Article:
The idea came to me in 2014 when I was looking at the biotech sector and technology trend, more from a financial perspective. I got involved with a company that looked at circulating tumor cells in blood samples and helped them with some computational questions in genomics. While I was doing this, it hit me: there is an enormous technological opportunity that the rest of the world was not seeing. It has to do with applying advanced statistics and machine learning to questions about mutations in cancer. I called up some friends who were experts in oncology, genomics and data processing and we started building what is now the Quantgene ex-ante analytics engine.
This is one of the key components that allow us to detect cancer earlier and with much higher precision than ever before. Once we cracked that, it became obvious that this could be a big deal…so I went out, raised some money and assembled some of the best teams in sequencing assay development, clinical evidence generation and oncology. Today, we are very close to changing medicine and creating a new layer of extreme precision diagnostics, starting with cancer detection and oncology.
Q: Quantgene is a platform that utilizes advanced machine learning to detect the 10 deadliest cancers at early stages with standard blood samples. That sounds amazing! How are you able to do this?
On the technical side, I used to joke what we do is not rocket science. Today, I reverse my stance: what we do is pretty much exactly like rocket science. It consists of an extremely complex platform with dozens of technology layers across genomic data analytics, machine learning, statistical analysis, chemistry components, sequencing processes and laboratory quality control combined with clinical analysis and implementation into the standard of care. Each of these layers consists of hundreds of little steps and processes. If a single component fails, the final outcome will be dysfunctional. In a way, it’s like a rocket: it’s made out of comparatively simple components and steps, but it’s a lot of these components – and if a single one fails, the rocket blows up.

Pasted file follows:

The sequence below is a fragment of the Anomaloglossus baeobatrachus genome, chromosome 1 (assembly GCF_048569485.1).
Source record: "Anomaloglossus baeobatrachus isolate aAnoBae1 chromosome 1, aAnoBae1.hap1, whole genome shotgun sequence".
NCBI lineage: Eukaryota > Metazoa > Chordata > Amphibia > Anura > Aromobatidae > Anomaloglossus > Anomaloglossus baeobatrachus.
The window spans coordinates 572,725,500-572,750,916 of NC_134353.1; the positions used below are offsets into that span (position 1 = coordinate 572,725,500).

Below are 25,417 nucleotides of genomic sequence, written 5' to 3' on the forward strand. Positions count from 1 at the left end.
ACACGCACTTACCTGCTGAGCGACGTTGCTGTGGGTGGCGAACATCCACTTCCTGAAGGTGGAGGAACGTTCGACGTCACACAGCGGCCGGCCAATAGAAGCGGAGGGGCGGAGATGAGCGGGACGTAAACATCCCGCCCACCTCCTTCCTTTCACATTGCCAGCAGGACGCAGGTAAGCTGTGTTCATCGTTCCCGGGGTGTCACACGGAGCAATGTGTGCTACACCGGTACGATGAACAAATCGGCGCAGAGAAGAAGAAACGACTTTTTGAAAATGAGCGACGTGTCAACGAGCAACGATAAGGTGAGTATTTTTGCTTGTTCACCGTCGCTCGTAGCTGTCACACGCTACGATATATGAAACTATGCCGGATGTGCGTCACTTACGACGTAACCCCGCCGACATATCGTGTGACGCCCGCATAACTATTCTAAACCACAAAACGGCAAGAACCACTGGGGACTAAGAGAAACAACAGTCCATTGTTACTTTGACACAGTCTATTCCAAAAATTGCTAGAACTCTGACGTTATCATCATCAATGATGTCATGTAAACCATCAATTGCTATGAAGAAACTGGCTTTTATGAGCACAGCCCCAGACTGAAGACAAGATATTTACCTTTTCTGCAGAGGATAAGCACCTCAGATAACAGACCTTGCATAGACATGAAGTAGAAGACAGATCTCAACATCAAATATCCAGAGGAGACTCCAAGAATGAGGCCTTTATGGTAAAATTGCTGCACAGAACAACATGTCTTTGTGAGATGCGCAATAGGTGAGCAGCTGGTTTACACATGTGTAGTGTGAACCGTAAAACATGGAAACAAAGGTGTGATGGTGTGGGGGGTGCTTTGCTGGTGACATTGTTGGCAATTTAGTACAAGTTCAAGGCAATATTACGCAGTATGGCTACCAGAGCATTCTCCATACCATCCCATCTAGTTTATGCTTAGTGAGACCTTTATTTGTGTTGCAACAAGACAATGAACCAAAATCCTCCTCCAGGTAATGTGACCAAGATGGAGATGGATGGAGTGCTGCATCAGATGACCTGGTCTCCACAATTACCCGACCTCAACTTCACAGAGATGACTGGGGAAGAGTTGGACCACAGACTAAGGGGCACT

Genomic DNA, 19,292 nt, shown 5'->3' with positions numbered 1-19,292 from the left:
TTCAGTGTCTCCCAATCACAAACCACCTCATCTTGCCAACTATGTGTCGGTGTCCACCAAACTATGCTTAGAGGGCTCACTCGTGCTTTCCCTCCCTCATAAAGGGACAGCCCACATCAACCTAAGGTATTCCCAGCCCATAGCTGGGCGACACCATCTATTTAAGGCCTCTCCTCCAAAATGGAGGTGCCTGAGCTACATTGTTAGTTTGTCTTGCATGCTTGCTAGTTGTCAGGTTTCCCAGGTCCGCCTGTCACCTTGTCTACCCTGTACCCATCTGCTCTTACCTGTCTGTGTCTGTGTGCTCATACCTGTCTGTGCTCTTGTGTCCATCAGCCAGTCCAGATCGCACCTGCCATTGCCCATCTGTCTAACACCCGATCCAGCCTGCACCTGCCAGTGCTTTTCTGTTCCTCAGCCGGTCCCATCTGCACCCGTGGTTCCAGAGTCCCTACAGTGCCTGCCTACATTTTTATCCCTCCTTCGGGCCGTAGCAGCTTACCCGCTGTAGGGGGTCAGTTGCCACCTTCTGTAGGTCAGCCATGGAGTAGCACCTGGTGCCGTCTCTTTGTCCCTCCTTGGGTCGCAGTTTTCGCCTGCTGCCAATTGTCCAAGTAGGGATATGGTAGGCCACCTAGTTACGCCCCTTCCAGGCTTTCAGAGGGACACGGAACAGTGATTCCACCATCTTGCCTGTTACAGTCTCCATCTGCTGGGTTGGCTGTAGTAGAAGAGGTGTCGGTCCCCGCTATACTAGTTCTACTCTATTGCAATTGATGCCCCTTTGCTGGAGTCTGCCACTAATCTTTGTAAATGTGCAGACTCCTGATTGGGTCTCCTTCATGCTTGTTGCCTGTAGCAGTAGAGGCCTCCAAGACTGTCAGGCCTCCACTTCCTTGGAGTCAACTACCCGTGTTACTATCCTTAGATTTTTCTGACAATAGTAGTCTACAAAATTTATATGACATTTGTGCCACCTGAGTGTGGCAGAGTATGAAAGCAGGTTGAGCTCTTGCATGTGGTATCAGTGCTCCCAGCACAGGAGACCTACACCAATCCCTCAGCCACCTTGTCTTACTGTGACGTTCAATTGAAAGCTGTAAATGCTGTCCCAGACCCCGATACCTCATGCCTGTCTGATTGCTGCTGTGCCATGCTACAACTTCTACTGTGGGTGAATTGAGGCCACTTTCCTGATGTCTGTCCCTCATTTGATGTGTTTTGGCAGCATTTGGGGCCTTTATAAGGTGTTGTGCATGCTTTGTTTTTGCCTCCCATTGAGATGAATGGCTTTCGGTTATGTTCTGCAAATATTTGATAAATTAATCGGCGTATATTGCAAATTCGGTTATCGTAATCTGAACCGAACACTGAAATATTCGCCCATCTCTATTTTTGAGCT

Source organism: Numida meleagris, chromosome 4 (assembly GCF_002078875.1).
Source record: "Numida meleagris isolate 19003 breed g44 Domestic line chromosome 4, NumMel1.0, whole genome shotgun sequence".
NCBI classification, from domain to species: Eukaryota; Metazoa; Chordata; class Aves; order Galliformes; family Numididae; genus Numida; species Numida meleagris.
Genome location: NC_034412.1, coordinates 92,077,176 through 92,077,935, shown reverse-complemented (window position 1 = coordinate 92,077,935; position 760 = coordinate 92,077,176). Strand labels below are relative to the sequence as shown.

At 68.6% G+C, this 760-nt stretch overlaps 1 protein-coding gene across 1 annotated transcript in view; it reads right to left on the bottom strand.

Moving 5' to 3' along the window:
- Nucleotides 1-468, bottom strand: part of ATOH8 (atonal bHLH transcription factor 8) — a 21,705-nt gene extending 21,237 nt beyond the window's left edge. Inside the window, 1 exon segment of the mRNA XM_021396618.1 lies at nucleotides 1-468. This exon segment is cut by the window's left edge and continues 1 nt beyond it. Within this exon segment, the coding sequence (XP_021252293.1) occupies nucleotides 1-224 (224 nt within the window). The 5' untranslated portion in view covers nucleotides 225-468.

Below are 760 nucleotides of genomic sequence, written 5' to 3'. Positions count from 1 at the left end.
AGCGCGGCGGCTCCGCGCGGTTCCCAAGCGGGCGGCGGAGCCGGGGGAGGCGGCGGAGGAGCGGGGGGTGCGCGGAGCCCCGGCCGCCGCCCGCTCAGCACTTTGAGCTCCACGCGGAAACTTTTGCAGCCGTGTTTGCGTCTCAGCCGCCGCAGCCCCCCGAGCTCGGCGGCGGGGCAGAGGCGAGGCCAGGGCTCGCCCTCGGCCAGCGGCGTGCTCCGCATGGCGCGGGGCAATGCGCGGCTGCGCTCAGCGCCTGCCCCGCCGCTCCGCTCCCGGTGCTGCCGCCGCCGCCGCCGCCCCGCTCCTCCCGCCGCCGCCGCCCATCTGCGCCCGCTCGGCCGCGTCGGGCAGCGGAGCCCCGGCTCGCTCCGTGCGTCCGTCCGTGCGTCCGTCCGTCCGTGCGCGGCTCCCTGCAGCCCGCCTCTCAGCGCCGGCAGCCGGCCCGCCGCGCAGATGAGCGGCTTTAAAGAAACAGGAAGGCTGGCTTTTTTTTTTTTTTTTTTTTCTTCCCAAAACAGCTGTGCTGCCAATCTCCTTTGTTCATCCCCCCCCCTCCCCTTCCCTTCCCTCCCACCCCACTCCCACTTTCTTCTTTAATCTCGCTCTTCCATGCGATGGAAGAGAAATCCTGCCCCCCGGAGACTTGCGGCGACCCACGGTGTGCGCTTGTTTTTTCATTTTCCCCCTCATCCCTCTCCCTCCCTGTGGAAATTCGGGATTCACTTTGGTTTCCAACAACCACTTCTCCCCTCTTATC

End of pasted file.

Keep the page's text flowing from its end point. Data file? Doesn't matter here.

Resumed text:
The key to making all of this work, especially with something so fundamentally new and more advanced as the Quantgene platform, is to create a culture of radical innovation. Every single team member involved in R&D is a high-resolution, critical thinker and extremely conscientious. We need to rely on everyone, from the people who develop algorithms to those who set up servers and data infrastructure to the ones developing the chemistry that goes into our assays and the technicians who implement our new sequencing procedures to be 100% on top of their game.